Monday, September 16, 2019

Rare Indonesia starling to be bred in Bali Safari Park

May 06. 2019
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By THE NATION

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The Indonesian tourist paradise of Bali showed its environmental chops recently when its Safari Park joined up with the KASI Foundation, Feldman Eco Park, PKBSI (Indonesia Zoos & Aquarium Association), APCB (Bali Starling Conservation Society) and BKSDA Bali (Nature Conservation Agency) to hold a workshop on Bird Release Protocol and release 40 starlings in the wilds of the park.

A joint commitment for conserving protected birds and other wildlife was signed by Bali Vice Governor Tjokorda Oka Artha Ardana, Bali Police Deputy Chief I Gede Alit Widana, West Bali National Park head Agus Ngurah Krisna, and the head of APCB, Tony Sumampau.

Prior to the release, several habitat studies were carried out at the park to assess suitability as a potential release site for the birds. A total of 38 bird species were found within the Safari Park, indicating that this location could support a good carrying capacity of birds in the future.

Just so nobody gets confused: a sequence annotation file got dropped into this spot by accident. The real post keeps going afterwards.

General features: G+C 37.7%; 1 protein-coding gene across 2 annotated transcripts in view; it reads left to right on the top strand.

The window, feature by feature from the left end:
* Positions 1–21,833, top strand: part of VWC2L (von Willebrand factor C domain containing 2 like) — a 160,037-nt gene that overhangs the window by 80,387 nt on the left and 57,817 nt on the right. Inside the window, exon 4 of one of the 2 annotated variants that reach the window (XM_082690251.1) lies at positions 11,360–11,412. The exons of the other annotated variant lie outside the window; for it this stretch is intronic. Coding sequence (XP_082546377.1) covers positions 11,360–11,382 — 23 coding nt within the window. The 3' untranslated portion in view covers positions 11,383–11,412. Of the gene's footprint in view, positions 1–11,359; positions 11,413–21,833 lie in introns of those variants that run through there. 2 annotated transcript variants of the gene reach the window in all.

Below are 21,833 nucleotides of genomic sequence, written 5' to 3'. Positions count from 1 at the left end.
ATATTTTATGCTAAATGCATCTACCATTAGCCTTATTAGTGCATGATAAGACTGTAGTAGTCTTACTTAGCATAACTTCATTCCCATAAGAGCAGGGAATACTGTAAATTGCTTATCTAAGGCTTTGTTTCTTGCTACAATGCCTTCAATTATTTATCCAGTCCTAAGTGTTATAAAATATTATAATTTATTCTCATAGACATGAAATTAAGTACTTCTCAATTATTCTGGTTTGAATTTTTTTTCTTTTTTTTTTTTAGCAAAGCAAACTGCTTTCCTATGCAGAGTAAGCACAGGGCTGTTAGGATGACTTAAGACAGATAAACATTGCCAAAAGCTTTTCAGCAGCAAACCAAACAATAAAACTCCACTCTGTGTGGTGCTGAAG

Bali Safari Park, one of the leading conservation institutions on the island, is committed to the long-term protection and sustainability of Indonesian endemic and native species, through consolidated breeding and release programmes.

Captive breeding facilities were established specially for the Bali starling (Leucopsar rothschildi), a critically endangered bird endemic to Bali.

Captive-bred birds were released into the wild to supplement and increase Bali starling populations. Previous release programmes have not resulted in significant positive impact to wild populations and this current effort aims to change that.

 

Conservationists have identified two main challenges to the successful increase of wild Bali starling population numbers; firstly, low habitat carrying capacity and secondly, increasing adaptability of Bali starlings to their release habitat.

The success of the black-winged starling release programme at Taman Safari Indonesia Bogor in 2016, is used as a model of how captive-bred Bali starlings can be released as part of in situ conservation efforts, using similar release protocols.

Bali Safari Park has been conducting public awareness programs to encourage communities in three nearby villages, namely Medahan, Lebih and Serongga, as well as students from nine elementary schools around Bali Safari Park to protect and monitor the released birds and other wildlife.

 

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